Saturday, July 1, 2017

Computing In Math Class ... A Sad State Of Affairs In 2017 ???

Computing In Math Class
... A Sad State Of Affairs
In 2017 ???
What follows is an excerpt of an email I wrote recently. I was writing to a retired colleague who found he needed to retire as he had little to no support in his work bringing computing into the mathematics classroom. He met with resistance primarily due to excessive administrative adherence to Common Core Standards. Ironically, this all occurred at a high school not far from Silicon Valley! The result of all this administrative fervor was a damping of creativity in general and a diminished use of computing in particular by this great teacher! I found his retiring under said circumstances very alarming as he was trying to do what I am trying to do:
"Wow, sorry to hear that, MrX. I find little support for teaching math with tech in general, not to mention pythonically, as noone really understands what we are trying to do or, even worse, don't care enough to even try to educate themselves.
I remember over 20 years ago how much resistance there was when we were trying to introduce the graphing calculator. Now we can't get rid of graphing calculators for something better. Graphing calculators have become the end all and be all of computing in the mathematics classroom, I'm afraid. If I even mention improving the state of computing in math class, I always get a comment about how many graphing calculators we have. Most teachers just pay lip service to using tech and coding in class.
It's ironic just how little the current generation of mathematics teachers cares about coding and algorithmic thinking in the current atmosphere of "the hour of code" push to get computer science into the K-12 curriculum in every school in every state. I have supported the hour of code every year on Grace Hopper's birthday to recruit for AP CompSci. However, I'm worried that the hour of code is pushing the curriculum down people's throats that may not really be ready to teach it. Maybe the powers that be want to water down the discipline in order to get it into schools at any cost even for students of way too young an age?
I am also of retirement age but I refuse to be pushed out! I feel as if I've only just gotten started. I don't know how much longer I can plod on myself but I'll try a year or 2 more I think. I don't get a lot of support but I don't get active abuse. It's strange, when I started teaching, most math departments in my area (Long Island) had at least an intro computing course called "Computer Math" and some even had AP CompSci. I have taught said intro course for over 30 years and the AP course for nearly as long. So I'm sort of tolerated as that crazy mad scientist over there in the corner when I try to bring computing into the math classroom.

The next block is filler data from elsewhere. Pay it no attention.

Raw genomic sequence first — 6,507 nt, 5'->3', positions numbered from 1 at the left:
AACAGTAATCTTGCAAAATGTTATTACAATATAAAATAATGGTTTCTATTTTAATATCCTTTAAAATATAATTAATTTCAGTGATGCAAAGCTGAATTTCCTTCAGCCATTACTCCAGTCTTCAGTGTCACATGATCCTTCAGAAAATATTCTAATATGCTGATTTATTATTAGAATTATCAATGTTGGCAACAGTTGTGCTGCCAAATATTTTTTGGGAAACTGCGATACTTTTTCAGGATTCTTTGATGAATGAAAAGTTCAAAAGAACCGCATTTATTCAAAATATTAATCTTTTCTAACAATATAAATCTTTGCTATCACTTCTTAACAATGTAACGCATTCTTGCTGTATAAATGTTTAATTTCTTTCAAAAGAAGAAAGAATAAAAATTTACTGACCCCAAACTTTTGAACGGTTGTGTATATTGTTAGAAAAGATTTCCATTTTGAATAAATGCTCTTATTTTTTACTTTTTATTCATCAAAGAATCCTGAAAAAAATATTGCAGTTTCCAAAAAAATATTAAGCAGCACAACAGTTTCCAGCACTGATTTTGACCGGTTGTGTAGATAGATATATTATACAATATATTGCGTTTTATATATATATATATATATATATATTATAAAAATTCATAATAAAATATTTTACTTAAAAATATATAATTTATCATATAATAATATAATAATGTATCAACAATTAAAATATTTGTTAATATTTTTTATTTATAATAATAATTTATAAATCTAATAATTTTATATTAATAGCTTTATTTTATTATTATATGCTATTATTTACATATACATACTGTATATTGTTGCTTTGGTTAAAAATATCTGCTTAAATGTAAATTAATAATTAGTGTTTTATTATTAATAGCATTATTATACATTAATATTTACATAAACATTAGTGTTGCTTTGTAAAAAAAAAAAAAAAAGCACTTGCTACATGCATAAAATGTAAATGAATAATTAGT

It's strange how over the years less and less math teachers have any interest or background in computing. I have trained a few teachers over the years to take over my intro course but they invariably get snatched up by other schools offering better pay and work conditions when they get seen presenting my stuff at local math conferences....
I started teaching High School in 1984. At that time there were 3 or 4 other teachers interested in computing in my dept. I wanted to teach at my current school precisely because the chairman installed his own minicomputer for said curriculum (GIMIX, a Unix knock off complete with dumb terminals, text consoles, BASIC, Pascal and even a text based Adventure game way before Linux was around). So I thought the future of computing in the math dept was bright. I was even encouraged to design and install the first PC Lab/Classroom upgrade. However, less and less teachers, as well as less and less students, showed any interest in pursuing such a course of study.
So, to conclude my rant, I'll say this: I feel your pain but I'm gonna try to carry on 1 year at a time. Next year I'll be adding a bit of Processing to my AP Computer Science curriculum to spice it up a bit. I'll also be using SAGE a bit more in my preCalculus courses. Unfortunately, I don't think I can do that with my AP Calculus class as these students need to be proficient in the use of Graphing Calculators when they take the AP Exam."

Generally Speaking,

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